Telecoms: Responsive Legislation in Converge Environment

The Nigeria Senate
The Nigeria Senate
(Last Updated On: )


Nahimah Ajikanle Nurudeen


Nigeria telecoms has enabled a complex value chain that includes vendors, service providers, and users in an industry that has attracted over $38 illion investments in the past 16 years. And objective and responsive legislation could make or mar a sector often described as ‘the next big thing’


  • Over-regulation disincentive to invest more in the infrastructure improvements
  • Over 26 different taxes and fees levied on telecoms operators
  • Youthful population holds great market potential
  • Objective legislation balances the needs of everyone involved
  • Fierce competition for scarce financial investment in globalised world

With over $38 billion investments in 16 years, Nigeria telecoms industry has enabled a complex value chain that includes vendors, service providers, and users in addition to thousands of direct and indirect employment and associate businesses. This calls for a focused, responsive and responsible legislation to help entrench fair operating environment in order to sustain growth and return to investment.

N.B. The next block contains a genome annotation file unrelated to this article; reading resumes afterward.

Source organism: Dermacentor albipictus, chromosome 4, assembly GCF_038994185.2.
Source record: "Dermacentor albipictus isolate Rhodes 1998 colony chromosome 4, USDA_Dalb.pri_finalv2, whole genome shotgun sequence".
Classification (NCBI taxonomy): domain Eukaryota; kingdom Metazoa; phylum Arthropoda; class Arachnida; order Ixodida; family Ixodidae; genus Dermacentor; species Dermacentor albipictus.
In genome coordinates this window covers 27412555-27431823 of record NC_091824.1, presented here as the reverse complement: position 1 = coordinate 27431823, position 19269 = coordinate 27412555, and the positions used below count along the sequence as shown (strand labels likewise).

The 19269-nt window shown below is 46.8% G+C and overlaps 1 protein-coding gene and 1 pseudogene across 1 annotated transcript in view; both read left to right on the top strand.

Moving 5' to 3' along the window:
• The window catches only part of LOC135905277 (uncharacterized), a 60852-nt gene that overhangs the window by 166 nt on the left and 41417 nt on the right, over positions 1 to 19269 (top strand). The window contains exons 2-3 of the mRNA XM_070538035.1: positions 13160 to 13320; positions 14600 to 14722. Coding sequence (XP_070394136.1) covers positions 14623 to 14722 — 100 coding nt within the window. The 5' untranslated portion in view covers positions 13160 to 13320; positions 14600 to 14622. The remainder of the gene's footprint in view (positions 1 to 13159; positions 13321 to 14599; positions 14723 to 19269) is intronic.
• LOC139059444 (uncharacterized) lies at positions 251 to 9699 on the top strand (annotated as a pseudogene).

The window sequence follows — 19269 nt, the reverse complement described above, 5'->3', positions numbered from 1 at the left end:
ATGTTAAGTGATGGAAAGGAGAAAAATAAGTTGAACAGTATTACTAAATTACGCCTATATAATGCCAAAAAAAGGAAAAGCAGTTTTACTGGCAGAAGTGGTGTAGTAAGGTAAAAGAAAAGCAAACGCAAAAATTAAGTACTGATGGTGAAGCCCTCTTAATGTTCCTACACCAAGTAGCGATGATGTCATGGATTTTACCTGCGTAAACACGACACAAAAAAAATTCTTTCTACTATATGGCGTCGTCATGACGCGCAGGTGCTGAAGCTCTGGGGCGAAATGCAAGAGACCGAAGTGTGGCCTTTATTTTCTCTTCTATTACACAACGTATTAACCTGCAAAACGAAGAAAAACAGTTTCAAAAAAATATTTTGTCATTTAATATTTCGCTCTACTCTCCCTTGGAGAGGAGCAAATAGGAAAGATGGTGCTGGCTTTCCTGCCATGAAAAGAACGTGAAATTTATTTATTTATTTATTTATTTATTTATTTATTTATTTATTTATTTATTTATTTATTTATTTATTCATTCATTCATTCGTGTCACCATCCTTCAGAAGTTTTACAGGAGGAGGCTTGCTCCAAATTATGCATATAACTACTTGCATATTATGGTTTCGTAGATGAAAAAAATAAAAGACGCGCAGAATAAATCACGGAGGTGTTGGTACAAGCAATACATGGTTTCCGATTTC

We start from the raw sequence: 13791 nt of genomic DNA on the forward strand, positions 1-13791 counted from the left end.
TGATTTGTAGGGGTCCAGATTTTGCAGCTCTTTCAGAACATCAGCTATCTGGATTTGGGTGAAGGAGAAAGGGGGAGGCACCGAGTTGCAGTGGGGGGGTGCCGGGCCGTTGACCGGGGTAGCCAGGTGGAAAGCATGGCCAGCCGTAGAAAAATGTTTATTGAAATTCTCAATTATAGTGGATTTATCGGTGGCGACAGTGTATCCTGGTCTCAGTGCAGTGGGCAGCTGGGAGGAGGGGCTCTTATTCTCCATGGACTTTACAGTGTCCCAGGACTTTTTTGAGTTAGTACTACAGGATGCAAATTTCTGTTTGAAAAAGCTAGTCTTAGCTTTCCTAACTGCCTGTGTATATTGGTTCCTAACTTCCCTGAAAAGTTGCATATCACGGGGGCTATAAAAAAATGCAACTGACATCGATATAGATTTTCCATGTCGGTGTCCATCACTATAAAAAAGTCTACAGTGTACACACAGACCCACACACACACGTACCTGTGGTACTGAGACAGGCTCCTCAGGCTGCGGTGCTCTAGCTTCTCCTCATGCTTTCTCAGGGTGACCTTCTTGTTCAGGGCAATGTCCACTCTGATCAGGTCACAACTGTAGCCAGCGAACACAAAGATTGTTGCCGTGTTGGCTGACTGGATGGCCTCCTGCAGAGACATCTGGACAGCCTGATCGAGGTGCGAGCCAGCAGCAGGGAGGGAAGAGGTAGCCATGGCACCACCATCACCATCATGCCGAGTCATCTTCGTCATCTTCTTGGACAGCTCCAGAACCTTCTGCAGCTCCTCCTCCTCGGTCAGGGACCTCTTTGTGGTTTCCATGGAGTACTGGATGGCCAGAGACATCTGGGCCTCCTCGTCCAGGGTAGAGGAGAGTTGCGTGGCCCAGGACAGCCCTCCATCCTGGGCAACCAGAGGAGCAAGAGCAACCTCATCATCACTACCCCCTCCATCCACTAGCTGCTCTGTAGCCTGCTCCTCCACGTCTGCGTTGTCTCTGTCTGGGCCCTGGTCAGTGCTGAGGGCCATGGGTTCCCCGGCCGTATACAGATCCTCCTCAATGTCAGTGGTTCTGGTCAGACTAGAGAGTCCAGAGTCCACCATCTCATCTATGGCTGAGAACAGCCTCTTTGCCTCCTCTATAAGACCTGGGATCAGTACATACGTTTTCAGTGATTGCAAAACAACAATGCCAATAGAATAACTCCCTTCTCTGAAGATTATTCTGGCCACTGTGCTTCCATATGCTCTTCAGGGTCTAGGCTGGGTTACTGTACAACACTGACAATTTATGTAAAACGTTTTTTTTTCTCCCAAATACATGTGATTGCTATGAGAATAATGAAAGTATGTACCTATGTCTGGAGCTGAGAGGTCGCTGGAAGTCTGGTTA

Importance of telecoms reflects in its near-ubiquitous penetration and use. Investors look up to the nation’s lawmakers for objective oversight in a converged globalised world where there is fierce competition for scarce financial resources.

The  telecoms market is one of the most open and competitive in the world. Effective deregulation has set industry free to create new services and set international standards. We want to continue to encourage innovation and growth in the industry, but we also need to make sure consumers and investors are protected effectively. So, lawmaker must work to make sure we are regulating our communications industry in a proportionate way that balances the needs of everyone involved.

The primary functions of the legislature is to make laws for a nation through which the collective will of the people or part of it is articulated, expressed and implemented especially in matter of national growth. As enshrined in the constitution, the house of representatives is made up of 360 members while the senate has 109 members. Legislators should be busy making changes to the law and working with industry to ensure the consumer remains the main focus of the telecoms industry, which has changed very quickly since deregulation in 2001.